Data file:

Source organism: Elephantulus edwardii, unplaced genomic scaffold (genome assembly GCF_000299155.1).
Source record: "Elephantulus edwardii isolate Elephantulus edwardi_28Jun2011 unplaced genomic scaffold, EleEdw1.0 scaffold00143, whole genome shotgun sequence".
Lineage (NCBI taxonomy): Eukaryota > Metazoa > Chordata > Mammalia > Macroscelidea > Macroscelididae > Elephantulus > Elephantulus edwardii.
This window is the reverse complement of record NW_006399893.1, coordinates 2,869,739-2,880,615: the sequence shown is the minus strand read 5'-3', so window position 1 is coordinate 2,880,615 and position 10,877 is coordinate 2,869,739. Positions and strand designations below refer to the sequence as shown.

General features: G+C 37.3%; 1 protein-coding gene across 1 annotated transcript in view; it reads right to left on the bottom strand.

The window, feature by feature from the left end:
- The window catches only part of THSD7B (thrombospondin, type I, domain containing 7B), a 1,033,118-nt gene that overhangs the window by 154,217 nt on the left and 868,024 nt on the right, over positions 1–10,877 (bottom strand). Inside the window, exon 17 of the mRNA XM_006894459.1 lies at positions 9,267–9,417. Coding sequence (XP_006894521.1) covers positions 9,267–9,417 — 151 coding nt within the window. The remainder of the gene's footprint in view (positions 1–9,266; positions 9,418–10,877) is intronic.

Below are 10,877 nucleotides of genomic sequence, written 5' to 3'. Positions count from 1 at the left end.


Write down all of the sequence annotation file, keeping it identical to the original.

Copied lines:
Source organism: Elephantulus edwardii, unplaced genomic scaffold (genome assembly GCF_000299155.1).
Source record: "Elephantulus edwardii isolate Elephantulus edwardi_28Jun2011 unplaced genomic scaffold, EleEdw1.0 scaffold00143, whole genome shotgun sequence".
Lineage (NCBI taxonomy): Eukaryota > Metazoa > Chordata > Mammalia > Macroscelidea > Macroscelididae > Elephantulus > Elephantulus edwardii.
This window is the reverse complement of record NW_006399893.1, coordinates 2,869,739-2,880,615: the sequence shown is the minus strand read 5'-3', so window position 1 is coordinate 2,880,615 and position 10,877 is coordinate 2,869,739. Positions and strand designations below refer to the sequence as shown.

General features: G+C 37.3%; 1 protein-coding gene across 1 annotated transcript in view; it reads right to left on the bottom strand.

The window, feature by feature from the left end:
- The window catches only part of THSD7B (thrombospondin, type I, domain containing 7B), a 1,033,118-nt gene that overhangs the window by 154,217 nt on the left and 868,024 nt on the right, over positions 1–10,877 (bottom strand). Inside the window, exon 17 of the mRNA XM_006894459.1 lies at positions 9,267–9,417. Coding sequence (XP_006894521.1) covers positions 9,267–9,417 — 151 coding nt within the window. The remainder of the gene's footprint in view (positions 1–9,266; positions 9,418–10,877) is intronic.

Below are 10,877 nucleotides of genomic sequence, written 5' to 3'. Positions count from 1 at the left end.